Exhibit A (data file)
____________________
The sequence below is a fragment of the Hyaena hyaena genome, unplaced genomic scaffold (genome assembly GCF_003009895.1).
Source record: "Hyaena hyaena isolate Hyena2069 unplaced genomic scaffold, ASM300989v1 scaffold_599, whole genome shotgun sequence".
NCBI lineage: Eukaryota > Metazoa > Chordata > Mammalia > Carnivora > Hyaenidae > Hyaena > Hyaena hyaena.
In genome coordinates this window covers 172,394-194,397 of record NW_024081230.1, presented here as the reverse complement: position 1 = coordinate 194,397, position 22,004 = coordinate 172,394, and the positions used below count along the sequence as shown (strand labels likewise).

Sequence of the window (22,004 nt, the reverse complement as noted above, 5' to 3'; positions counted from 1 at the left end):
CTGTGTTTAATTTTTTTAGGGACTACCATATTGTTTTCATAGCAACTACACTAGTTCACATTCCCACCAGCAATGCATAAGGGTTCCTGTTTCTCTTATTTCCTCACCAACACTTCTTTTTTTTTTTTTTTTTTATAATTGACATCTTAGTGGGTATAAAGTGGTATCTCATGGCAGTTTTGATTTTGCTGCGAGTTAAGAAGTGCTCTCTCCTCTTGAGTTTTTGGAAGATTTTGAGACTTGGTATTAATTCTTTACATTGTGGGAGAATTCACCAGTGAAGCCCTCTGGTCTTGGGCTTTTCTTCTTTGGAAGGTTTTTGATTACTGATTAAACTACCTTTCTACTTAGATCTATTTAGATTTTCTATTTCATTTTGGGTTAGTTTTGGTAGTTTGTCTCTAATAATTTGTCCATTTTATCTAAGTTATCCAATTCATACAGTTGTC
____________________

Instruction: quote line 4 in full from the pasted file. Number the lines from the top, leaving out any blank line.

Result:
In genome coordinates this window covers 172,394-194,397 of record NW_024081230.1, presented here as the reverse complement: position 1 = coordinate 194,397, position 22,004 = coordinate 172,394, and the positions used below count along the sequence as shown (strand labels likewise).